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Canon CXX.  (Greek cxxi.)

Of those who intrude upon peoples which they think belong to them, without the consent of those by whom they are held.

Item, it seemed good that whatever bishops seek the peoples whom they consider to pertain to their see, not by bringing their causes before the episcopal judges, but rush in while another is holding the place, all such, (whether said people are willing to receive 501them or no) shall lose their case.  And whoever have done this, if the contention between the two bishops is not yet finished but still going on, let him depart who intruded without the decree of the ecclesiastical judges; nor let anyone flatter himself that he will retain [what he has seized] if he shall obtain letters from the primate, but whether he has such letters or has them not, it is suitable that he who holds and receives his letters should make it appear then that he has held the church pertaining to him peaceably.  But if he has referred any question, let the cause be decided by the episcopal judges, whether those whom the primates have appointed for them, or the neighbouring bishops whom they have chosen by common consent.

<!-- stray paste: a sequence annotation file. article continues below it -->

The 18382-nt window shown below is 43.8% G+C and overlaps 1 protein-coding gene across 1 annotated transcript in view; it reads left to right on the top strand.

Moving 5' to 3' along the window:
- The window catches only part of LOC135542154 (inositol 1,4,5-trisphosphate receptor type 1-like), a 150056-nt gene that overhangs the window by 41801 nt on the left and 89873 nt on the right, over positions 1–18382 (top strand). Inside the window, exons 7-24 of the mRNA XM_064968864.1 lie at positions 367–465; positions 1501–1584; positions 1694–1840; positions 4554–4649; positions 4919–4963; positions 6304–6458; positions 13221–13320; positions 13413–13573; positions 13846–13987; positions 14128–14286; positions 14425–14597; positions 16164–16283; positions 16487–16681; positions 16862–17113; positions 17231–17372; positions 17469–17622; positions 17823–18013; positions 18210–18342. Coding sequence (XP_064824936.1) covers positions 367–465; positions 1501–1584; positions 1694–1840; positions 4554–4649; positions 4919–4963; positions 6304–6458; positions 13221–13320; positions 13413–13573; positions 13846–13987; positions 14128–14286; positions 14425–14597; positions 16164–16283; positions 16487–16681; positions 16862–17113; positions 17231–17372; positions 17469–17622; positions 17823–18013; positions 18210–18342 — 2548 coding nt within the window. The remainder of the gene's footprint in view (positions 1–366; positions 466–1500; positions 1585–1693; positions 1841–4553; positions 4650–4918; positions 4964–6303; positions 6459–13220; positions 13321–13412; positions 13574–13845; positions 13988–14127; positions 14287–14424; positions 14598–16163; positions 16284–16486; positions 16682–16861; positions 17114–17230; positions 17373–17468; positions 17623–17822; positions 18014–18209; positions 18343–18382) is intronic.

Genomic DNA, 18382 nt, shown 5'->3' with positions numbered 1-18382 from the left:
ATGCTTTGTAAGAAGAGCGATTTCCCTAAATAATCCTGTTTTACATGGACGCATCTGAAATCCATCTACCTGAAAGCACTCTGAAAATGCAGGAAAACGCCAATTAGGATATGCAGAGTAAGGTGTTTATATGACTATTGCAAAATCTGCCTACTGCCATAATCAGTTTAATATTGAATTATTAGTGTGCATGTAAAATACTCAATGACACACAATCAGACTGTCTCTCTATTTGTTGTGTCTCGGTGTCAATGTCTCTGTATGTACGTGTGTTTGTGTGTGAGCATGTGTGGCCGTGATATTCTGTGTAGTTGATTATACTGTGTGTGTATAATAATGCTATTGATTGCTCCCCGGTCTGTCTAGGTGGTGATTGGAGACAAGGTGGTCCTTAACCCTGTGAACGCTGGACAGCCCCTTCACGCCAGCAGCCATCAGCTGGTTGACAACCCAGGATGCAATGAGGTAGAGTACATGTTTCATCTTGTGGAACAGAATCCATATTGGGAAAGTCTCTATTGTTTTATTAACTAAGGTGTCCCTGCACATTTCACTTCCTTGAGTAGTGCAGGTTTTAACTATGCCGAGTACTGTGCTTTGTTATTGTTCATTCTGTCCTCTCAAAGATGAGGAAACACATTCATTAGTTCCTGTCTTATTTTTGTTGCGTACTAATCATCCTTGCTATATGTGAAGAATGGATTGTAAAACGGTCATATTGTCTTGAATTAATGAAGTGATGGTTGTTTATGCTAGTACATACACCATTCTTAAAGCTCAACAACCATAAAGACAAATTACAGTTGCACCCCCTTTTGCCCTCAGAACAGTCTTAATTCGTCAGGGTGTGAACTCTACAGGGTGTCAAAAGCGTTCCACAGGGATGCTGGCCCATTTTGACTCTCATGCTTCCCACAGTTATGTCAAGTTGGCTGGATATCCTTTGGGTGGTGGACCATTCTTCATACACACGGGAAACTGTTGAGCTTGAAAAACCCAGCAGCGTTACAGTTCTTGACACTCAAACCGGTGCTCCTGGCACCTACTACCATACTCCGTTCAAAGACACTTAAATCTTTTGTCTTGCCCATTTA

Ancient Epitome of Canon CXX.

Let no one seize for himself what he thinks belongs to him:  but let the bishops judge or whom the Primate will give, or whom the neighbouring bishops shall give with his consent.  But whosoever has received letters from the primate concerning the keeping [of such regions and churches] merely deceives himself.

This is Canon xij. of Carthage, a.d. 418.

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